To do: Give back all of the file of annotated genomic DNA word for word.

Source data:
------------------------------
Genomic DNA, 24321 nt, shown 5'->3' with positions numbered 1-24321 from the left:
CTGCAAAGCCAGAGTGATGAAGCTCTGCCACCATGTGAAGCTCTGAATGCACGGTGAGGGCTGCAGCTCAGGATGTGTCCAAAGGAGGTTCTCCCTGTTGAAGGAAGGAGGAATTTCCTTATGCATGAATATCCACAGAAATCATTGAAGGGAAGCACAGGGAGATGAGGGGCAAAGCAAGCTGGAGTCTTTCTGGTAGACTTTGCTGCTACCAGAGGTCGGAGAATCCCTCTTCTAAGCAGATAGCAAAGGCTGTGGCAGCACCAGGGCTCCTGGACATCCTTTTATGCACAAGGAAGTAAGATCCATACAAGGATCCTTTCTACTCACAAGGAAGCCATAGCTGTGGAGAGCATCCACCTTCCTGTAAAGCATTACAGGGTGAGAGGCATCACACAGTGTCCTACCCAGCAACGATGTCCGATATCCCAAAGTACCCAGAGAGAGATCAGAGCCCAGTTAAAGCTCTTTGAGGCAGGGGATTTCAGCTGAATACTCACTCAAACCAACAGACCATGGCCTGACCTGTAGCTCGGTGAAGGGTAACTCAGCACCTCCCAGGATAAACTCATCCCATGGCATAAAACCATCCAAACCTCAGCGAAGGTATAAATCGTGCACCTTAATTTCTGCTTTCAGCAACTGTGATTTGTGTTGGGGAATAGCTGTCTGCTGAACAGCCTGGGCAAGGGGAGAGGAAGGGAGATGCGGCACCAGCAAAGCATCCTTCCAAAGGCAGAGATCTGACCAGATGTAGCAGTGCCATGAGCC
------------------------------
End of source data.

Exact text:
Genomic DNA, 24321 nt, shown 5'->3' with positions numbered 1-24321 from the left:
CTGCAAAGCCAGAGTGATGAAGCTCTGCCACCATGTGAAGCTCTGAATGCACGGTGAGGGCTGCAGCTCAGGATGTGTCCAAAGGAGGTTCTCCCTGTTGAAGGAAGGAGGAATTTCCTTATGCATGAATATCCACAGAAATCATTGAAGGGAAGCACAGGGAGATGAGGGGCAAAGCAAGCTGGAGTCTTTCTGGTAGACTTTGCTGCTACCAGAGGTCGGAGAATCCCTCTTCTAAGCAGATAGCAAAGGCTGTGGCAGCACCAGGGCTCCTGGACATCCTTTTATGCACAAGGAAGTAAGATCCATACAAGGATCCTTTCTACTCACAAGGAAGCCATAGCTGTGGAGAGCATCCACCTTCCTGTAAAGCATTACAGGGTGAGAGGCATCACACAGTGTCCTACCCAGCAACGATGTCCGATATCCCAAAGTACCCAGAGAGAGATCAGAGCCCAGTTAAAGCTCTTTGAGGCAGGGGATTTCAGCTGAATACTCACTCAAACCAACAGACCATGGCCTGACCTGTAGCTCGGTGAAGGGTAACTCAGCACCTCCCAGGATAAACTCATCCCATGGCATAAAACCATCCAAACCTCAGCGAAGGTATAAATCGTGCACCTTAATTTCTGCTTTCAGCAACTGTGATTTGTGTTGGGGAATAGCTGTCTGCTGAACAGCCTGGGCAAGGGGAGAGGAAGGGAGATGCGGCACCAGCAAAGCATCCTTCCAAAGGCAGAGATCTGACCAGATGTAGCAGTGCCATGAGCC